• Within a matter of days, one-quarter of the US refining system was offline as three major Gulf Coast refining centers shuttered. After the storm passed, it took several weeks for these plants to return to full capacity due to the inherent complexity of these refineries and some logistics issues with crude oil supply, product offtake, or utilities supplies caused by the flooding.

• The impact of Harvey and Irma on gasoline prices was similar to prior storms Katrina, Rita, and Ike in magnitude and duration. Retail prices across the United States were affected as refinery supplies shut down and offshore imports took time to arrive. Imports of gasoline from Europe increased rapidly but prices on both the East and West coasts increased by over 20 cents per gallon relative to crude oil price, those prices then began to decline. Directly impacted markets like Atlanta GA and Miami FL saw higher prices that lasted longer due to the impacted supply chains in these markets.

Impact on Texas and Florida economies:

“Harvey and Irma have posed significant short-term challenges but they will not change the favorable long-term growth trends for Houston or Florida,” said Karl Kuykendall, principal economist, US regional economics for IHS Markit.

• Houston’s role as an energy and trade hub provided a strong urgency to get the city back on its feet. There were massive disruptions in Harvey’s aftermath but the main levers of Houston’s economy are largely up and running again.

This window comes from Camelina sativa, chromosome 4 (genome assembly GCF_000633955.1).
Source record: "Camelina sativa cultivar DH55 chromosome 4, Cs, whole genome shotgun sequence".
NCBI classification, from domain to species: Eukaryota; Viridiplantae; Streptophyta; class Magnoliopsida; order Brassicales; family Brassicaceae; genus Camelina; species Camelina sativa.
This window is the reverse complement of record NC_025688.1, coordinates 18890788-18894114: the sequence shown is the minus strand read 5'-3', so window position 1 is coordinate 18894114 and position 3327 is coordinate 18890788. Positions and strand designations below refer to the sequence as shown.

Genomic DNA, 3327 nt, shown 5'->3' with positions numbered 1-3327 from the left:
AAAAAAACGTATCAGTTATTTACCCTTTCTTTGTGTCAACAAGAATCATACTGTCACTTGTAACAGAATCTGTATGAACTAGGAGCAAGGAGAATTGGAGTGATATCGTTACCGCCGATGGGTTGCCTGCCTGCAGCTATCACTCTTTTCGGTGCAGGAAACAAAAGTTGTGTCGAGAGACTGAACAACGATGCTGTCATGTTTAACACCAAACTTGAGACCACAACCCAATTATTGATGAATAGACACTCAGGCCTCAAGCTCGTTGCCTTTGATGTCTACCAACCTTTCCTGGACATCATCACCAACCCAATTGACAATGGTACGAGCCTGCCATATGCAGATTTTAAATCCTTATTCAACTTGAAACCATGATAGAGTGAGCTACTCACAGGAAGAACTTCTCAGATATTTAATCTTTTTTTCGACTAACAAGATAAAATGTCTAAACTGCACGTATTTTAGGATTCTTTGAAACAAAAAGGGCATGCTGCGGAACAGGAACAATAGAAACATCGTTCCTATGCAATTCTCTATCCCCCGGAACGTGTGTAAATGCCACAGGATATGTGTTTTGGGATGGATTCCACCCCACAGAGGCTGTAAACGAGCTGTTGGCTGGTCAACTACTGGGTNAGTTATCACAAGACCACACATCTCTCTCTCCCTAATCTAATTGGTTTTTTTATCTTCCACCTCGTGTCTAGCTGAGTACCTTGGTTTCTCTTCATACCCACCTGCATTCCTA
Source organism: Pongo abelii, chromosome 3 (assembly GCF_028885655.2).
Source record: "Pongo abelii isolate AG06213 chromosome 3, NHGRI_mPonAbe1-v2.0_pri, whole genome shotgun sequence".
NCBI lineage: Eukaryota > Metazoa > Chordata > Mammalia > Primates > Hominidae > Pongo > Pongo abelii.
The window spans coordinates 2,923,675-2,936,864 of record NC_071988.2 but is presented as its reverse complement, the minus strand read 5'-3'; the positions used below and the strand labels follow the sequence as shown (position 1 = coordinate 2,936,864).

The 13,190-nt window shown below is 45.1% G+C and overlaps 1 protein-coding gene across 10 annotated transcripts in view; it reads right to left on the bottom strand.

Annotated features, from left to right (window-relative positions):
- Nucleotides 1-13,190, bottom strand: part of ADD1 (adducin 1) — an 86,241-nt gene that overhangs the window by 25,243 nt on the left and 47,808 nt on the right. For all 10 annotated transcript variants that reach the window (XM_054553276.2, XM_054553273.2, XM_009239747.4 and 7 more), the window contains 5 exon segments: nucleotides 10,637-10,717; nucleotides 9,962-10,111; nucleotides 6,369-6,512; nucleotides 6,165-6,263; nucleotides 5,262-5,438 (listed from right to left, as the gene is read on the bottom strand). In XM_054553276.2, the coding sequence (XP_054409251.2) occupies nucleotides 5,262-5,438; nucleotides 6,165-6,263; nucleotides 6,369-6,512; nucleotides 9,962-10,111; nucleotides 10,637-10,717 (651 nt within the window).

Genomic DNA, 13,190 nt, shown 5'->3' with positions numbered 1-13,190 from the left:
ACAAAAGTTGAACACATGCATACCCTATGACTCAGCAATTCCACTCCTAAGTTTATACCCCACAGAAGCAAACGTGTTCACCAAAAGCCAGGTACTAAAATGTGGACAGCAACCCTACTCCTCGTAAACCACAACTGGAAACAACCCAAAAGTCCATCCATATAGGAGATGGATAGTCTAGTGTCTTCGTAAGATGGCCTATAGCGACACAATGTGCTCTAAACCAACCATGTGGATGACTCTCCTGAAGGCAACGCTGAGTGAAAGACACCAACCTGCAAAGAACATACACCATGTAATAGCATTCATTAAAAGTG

• Florida avoided a worst-case scenario with Irma but the evacuations leading up to the storm, widespread power outages in the aftermath, losses in the agriculture industry, and a temporary hit to tourism will cut into Florida’s near-term growth.

• The most long-lasting effect of the storms will fall on homeowners who sustained damage and the construction industry. The bulk of the rebuild should take place within the next 12 to 24 months but the pace will depend on how quickly relief and insurance monies are distributed and the availability of labor.

Impact on transportation infrastructure:

“The difference in cooperation between all parties this time versus earlier storms such as Katrina was very dramatic; most everyone was as prepared as possible and relief efforts were well coordinated,” said Charles Clowdis, director, industry consulting for IHS Markit. “Federal, state, local authorities, volunteers, and other groups learned from the lessons of Katrina and were better prepared despite the uncertainty of both storms and the lingering rain from Harvey.”